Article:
© 2018, Springer-Verlag GmbH Germany, part of Springer Nature. Purpose: To describe the demographic, clinical, and microbiological profile of native vertebral osteomyelitis (NVO) in aged patients as compared to that of younger patients, to identify differences that could motivate changes in clinical management. Methods: Retrospective, observational cohort study (1990–2015) including all adult patients with microbiologically confirmed NVO divided into 2 groups: aged (≥ 65 years) vs younger (18–64 years). Results: 247 patients included, 138 aged and 109 younger. Relative to younger patients, the aged had higher rates of healthcare-related infection (40.6 vs 25.7%, p = 0.014), previous known heart valve disease (29.7 vs 9.2%, p < 0.001), and concomitant infective endocarditis (38.4 vs 20.2%, p = 0.002). The groups showed similar rates of symptomatic spinal cord compression (14.5 vs 11.9%, p = 0.556) and paraspinal abscesses (62.3 vs 68.8%, p = 0.288) at presentation. There was a trend to lower spine surgery rates in the aged (11.6 vs 17.4%, p = 0.192). On univariate analysis, Staphylococcus aureus infection was associated with higher in-hospital mortality in aged (29%, OR 4.3, 95% CI 1.61–11.45). In-hospital mortality was higher among the aged (14.5 vs 6.4%, p = 0.044) as well as relapse rate due to treatment failure (3.4 vs 1%, p = 0.377). Conclusions: The findings underscore the importance of preventing healthcare-related infection and maintaining high clinical suspicion of infective endocarditis in aged NVO patients to implement proper management. S. aureus infection had a poorer prognosis in this population. As compared to younger patients, spinal surgery rates were slightly lower and overall prognosis poorer in the aged, despite similar rates of symptomatic spinal cord compression and abscesses at presentation.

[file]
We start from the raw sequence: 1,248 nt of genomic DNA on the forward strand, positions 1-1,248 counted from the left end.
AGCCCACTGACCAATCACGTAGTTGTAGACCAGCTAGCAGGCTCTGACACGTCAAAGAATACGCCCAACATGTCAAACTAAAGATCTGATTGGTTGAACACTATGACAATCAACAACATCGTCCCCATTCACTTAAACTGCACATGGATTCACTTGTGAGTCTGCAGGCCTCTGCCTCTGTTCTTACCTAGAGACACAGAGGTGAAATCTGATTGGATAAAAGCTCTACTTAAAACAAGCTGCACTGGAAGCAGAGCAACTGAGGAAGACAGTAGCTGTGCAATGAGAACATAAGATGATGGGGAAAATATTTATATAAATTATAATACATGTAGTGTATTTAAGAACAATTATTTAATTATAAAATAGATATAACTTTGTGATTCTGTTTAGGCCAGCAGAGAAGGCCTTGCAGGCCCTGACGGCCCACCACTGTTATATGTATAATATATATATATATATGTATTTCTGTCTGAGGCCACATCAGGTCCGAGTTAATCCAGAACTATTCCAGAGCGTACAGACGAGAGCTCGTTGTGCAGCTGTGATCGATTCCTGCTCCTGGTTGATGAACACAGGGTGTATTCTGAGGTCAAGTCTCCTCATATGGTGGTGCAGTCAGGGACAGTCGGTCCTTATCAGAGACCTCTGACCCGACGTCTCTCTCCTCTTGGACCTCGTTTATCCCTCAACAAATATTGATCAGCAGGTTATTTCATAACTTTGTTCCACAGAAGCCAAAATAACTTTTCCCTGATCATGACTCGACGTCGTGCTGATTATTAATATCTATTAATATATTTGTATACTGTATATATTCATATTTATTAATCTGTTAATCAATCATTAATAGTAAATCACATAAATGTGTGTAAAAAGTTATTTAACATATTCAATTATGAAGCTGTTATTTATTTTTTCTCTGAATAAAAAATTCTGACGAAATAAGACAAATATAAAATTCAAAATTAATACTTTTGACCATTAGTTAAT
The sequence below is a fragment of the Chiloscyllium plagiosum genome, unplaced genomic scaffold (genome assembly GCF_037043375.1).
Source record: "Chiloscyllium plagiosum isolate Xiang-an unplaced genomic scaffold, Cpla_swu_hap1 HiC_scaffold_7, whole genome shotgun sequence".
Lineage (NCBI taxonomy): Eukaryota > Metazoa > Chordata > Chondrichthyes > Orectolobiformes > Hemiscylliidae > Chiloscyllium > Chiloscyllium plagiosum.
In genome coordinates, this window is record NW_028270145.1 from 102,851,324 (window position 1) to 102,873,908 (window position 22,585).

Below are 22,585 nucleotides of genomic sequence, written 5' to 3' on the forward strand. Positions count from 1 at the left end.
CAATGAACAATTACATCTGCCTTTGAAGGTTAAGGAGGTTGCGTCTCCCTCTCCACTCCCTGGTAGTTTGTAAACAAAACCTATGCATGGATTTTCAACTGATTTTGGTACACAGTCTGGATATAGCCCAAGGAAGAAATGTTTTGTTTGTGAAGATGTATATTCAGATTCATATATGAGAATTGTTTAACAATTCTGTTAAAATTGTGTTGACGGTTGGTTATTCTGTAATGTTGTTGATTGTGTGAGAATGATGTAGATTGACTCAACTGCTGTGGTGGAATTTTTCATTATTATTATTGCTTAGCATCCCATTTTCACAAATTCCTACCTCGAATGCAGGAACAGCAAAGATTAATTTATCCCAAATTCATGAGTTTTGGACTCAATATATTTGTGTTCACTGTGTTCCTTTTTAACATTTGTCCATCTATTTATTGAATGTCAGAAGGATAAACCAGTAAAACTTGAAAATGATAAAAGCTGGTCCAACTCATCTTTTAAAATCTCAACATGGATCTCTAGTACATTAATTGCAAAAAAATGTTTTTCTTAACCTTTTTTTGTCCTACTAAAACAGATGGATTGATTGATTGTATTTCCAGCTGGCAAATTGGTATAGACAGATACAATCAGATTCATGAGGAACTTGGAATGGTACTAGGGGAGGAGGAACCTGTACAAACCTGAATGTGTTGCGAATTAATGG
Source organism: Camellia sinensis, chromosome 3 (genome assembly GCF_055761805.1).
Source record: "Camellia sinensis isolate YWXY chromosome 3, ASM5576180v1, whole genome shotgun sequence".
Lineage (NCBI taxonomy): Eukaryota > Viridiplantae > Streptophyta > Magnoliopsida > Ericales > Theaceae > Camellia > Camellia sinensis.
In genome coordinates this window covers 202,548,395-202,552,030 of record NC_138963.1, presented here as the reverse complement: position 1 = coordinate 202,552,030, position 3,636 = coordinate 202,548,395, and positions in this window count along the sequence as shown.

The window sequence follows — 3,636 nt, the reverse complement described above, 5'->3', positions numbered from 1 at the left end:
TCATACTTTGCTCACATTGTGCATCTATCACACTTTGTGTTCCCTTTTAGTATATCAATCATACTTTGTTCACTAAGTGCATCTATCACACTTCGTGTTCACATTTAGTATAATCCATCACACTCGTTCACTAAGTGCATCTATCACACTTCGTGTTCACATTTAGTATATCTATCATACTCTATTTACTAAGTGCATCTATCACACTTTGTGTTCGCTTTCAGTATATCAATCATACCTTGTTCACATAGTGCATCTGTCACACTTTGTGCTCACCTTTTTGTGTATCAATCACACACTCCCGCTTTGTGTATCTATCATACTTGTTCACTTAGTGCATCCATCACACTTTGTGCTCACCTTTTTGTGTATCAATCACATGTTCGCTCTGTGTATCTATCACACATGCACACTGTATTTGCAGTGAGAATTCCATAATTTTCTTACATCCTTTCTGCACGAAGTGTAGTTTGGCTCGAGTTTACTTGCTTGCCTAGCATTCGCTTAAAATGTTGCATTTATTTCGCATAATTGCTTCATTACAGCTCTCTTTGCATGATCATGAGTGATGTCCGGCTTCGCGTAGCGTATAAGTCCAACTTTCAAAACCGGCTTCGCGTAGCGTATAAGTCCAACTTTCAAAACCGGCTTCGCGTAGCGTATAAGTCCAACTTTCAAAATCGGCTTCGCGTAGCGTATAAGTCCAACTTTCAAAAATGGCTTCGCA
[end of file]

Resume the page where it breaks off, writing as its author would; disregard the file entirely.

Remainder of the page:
|Publication status||Published - 1 Oct 2018|
- Bone infections
- Healthcare-related infection
- Infective endocarditis
- Native vertebral osteomyelitis